February 05, 2019

Intel: Why plans to send 10,000 fighters to the Turkey-Syria border are seen as a ‘game’

Featuring Nicholas Heras

Source: Al-Monitor

Journalist Al-Monitor Staff

As Turkey and the Syrian Kurds lobby the Donald Trump administration on rival visions of a safe zone in northern Syria, a new proposal to deploy 10,000 Arab and Kurdish fighters to man it has prompted fresh speculation that a deal may be on the table.

Saudi Arabia’s Asharq al-Awsat newspaper reported today that US, Turkish and Iraqi Kurdish officials “welcomed” a plan from Syrian opposition leader Ahmad Jarba, a Sunni Arab tribal leader, to deploy between 8,000 and 12,000 fighters near the border. They would be drawn from his “elite forces” as well as Iraqi and Syrian Kurdish peshmerga fighters allied with Iraqi Kurdish leader Massoud Barzani.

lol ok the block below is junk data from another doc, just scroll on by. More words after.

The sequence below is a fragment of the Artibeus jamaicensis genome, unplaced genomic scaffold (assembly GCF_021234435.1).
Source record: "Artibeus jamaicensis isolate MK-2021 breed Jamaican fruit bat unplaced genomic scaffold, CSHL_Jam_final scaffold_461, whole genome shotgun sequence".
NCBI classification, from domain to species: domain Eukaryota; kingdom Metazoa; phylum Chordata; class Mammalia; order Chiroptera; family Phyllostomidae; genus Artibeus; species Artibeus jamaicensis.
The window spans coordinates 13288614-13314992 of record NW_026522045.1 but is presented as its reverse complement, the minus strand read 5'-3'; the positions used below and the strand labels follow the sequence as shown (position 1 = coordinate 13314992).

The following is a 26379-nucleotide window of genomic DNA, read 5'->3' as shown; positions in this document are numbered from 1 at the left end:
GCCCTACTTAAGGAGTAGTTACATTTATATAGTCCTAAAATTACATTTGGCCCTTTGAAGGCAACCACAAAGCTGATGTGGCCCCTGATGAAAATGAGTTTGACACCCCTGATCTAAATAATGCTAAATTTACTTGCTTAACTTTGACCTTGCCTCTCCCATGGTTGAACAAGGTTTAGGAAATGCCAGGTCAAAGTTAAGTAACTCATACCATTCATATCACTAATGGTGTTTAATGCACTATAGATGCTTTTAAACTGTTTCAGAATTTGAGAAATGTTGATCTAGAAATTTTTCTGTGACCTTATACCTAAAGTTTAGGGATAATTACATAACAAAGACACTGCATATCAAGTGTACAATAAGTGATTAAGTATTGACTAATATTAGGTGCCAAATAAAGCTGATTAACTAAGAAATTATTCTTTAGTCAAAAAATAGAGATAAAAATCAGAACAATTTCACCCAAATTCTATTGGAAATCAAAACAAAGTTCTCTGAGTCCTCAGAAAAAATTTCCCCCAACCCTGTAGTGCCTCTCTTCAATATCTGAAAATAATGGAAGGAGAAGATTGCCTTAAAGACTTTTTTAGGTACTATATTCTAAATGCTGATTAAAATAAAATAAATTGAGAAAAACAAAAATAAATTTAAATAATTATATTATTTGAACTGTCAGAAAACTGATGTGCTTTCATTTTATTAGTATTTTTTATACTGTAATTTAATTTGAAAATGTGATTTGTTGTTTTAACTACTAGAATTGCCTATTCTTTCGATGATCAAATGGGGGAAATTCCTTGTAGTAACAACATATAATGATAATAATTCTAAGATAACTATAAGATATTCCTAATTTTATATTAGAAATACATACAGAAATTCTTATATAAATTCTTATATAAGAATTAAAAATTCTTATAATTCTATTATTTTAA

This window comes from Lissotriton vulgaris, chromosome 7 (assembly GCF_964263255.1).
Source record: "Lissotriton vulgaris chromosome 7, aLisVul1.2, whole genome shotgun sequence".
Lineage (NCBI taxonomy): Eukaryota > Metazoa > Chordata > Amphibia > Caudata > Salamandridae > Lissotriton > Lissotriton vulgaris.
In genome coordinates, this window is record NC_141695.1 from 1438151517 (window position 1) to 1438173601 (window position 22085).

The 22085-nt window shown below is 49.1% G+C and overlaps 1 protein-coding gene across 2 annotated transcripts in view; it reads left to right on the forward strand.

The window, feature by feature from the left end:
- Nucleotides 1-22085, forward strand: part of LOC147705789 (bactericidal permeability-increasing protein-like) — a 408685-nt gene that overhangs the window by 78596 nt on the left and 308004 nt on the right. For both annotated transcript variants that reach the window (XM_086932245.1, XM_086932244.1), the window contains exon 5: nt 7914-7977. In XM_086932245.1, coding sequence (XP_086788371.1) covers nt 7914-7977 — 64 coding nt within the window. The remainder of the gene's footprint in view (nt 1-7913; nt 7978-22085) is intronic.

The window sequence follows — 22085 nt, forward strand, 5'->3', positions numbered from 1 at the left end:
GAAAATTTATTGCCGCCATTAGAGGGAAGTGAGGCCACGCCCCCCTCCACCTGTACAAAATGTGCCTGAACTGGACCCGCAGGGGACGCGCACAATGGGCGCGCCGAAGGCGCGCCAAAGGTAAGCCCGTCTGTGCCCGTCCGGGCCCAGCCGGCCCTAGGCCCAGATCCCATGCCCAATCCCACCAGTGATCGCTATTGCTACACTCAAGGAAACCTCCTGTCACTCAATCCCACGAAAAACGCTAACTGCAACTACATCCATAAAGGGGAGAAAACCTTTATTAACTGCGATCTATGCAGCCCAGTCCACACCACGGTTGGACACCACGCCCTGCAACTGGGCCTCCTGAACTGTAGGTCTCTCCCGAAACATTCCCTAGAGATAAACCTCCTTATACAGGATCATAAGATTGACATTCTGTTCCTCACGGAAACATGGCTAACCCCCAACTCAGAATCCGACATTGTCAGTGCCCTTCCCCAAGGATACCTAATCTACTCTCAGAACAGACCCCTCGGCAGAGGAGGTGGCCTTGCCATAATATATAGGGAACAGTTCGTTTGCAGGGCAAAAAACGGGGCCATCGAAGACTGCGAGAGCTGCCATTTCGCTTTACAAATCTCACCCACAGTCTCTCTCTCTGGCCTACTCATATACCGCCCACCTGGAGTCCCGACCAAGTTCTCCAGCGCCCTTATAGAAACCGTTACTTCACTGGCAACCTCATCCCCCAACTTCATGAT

This constellation would ostensibly replace the Syrian Kurdish People’s Protection Units (YPG), the United States’ main ally in the fight against the Islamic State (IS) in northern Syria. Turkey has been nagging Washington to scotch the alliance because of the YPG’s links to Kurdish rebels fighting the Turkish army who are formally designated as terrorists by both Ankara and Washington.

Read the full article and more in Al-Monitor.

Authors

  • Nicholas Heras

    Fellow, Middle East Security Program

    Nicholas A. Heras is a Fellow at the Center for a New American Security (CNAS), working in the Middle East Security Program. He is also a Senior Analyst at the Jamestown Found...